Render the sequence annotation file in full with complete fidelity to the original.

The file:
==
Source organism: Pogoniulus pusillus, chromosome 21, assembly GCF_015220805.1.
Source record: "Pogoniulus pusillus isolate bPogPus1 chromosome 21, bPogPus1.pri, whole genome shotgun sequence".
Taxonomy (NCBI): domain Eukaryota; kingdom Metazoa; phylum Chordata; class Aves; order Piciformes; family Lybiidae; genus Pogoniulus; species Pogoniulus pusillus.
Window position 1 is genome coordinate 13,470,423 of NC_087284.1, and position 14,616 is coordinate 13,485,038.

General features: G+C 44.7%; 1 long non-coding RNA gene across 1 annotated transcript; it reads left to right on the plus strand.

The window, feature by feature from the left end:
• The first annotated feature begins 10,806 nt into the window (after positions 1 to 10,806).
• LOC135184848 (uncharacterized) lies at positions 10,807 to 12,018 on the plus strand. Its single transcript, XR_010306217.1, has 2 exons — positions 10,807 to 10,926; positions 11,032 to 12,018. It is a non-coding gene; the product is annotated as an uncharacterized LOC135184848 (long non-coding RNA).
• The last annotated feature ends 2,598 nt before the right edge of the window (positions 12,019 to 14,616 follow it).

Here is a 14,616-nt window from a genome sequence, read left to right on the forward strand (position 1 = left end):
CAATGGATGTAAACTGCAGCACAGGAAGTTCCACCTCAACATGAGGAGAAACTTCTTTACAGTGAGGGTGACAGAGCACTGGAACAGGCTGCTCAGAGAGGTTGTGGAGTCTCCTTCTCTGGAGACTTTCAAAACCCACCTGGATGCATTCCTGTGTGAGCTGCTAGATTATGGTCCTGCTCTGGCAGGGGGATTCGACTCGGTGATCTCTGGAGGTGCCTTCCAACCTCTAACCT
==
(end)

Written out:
Source organism: Pogoniulus pusillus, chromosome 21, assembly GCF_015220805.1.
Source record: "Pogoniulus pusillus isolate bPogPus1 chromosome 21, bPogPus1.pri, whole genome shotgun sequence".
Taxonomy (NCBI): domain Eukaryota; kingdom Metazoa; phylum Chordata; class Aves; order Piciformes; family Lybiidae; genus Pogoniulus; species Pogoniulus pusillus.
Window position 1 is genome coordinate 13,470,423 of NC_087284.1, and position 14,616 is coordinate 13,485,038.

General features: G+C 44.7%; 1 long non-coding RNA gene across 1 annotated transcript; it reads left to right on the plus strand.

The window, feature by feature from the left end:
• The first annotated feature begins 10,806 nt into the window (after positions 1 to 10,806).
• LOC135184848 (uncharacterized) lies at positions 10,807 to 12,018 on the plus strand. Its single transcript, XR_010306217.1, has 2 exons — positions 10,807 to 10,926; positions 11,032 to 12,018. It is a non-coding gene; the product is annotated as an uncharacterized LOC135184848 (long non-coding RNA).
• The last annotated feature ends 2,598 nt before the right edge of the window (positions 12,019 to 14,616 follow it).

Here is a 14,616-nt window from a genome sequence, read left to right on the forward strand (position 1 = left end):
CAATGGATGTAAACTGCAGCACAGGAAGTTCCACCTCAACATGAGGAGAAACTTCTTTACAGTGAGGGTGACAGAGCACTGGAACAGGCTGCTCAGAGAGGTTGTGGAGTCTCCTTCTCTGGAGACTTTCAAAACCCACCTGGATGCATTCCTGTGTGAGCTGCTAGATTATGGTCCTGCTCTGGCAGGGGGATTCGACTCGGTGATCTCTGGAGGTGCCTTCCAACCTCTAACCT